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Researchers find way to stop antibiotic-resistant superbugs

Researchers have developed a way to combat bacteria that has become resistant to antibiotics, which could revolutionise healthcare and put an end to these “superbugs.”

Researchers have developed a way to combat bacteria that has become resistant to antibiotics, which could revolutionise healthcare and put an end to these “superbugs.”

 
The Department of Biochemistry at the University of Montreal, led by Dr. Christian Baron, came up with a novel approach to the problem, removing the virulence of bacteria instead of trying to kill off the bacteria itself.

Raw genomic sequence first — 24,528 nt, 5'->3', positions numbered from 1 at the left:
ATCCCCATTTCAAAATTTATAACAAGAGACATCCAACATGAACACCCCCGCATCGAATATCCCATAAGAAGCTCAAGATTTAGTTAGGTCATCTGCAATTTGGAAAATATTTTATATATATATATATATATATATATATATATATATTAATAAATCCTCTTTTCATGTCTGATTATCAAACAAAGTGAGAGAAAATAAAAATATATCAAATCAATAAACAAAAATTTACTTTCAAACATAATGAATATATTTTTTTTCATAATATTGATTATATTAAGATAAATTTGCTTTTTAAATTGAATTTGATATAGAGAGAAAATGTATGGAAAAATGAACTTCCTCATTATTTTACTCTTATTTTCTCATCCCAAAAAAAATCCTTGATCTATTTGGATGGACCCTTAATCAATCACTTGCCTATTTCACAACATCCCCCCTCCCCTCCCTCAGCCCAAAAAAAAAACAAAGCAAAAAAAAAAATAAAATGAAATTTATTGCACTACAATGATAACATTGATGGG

The so-called “naked Darth Vader” approach, a name gained by Baron's example of the Sith Lord's vulnerability without his armour, works by targeting the protein, called VirB8, that bacteria live off. The team discovered tiny molecules that could hunt down this protein, without which the bacteria would be rendered harmless.
 
 
The benefit of this approach is that it is unlikely that bacteria will learn how to adapt, as they will essentially starve to death. Even if adaptation occurs, the researchers believe it would be very slow. Drugs based on this targeted approach would also not be as damaging to the patient as existing antibiotics, which often kill off good bacteria in addition to the bad ones.
 
Like all major health discoveries, however, it will be years before a drug is developed and fully tested to ensure it is successful and has no major side-effects. Regardless, the achievement is very good news for hospitals, where these “superbugs” often thrive, and could give us a major weapon in the fight against virulent bacteria.
 
Source: Phys.org

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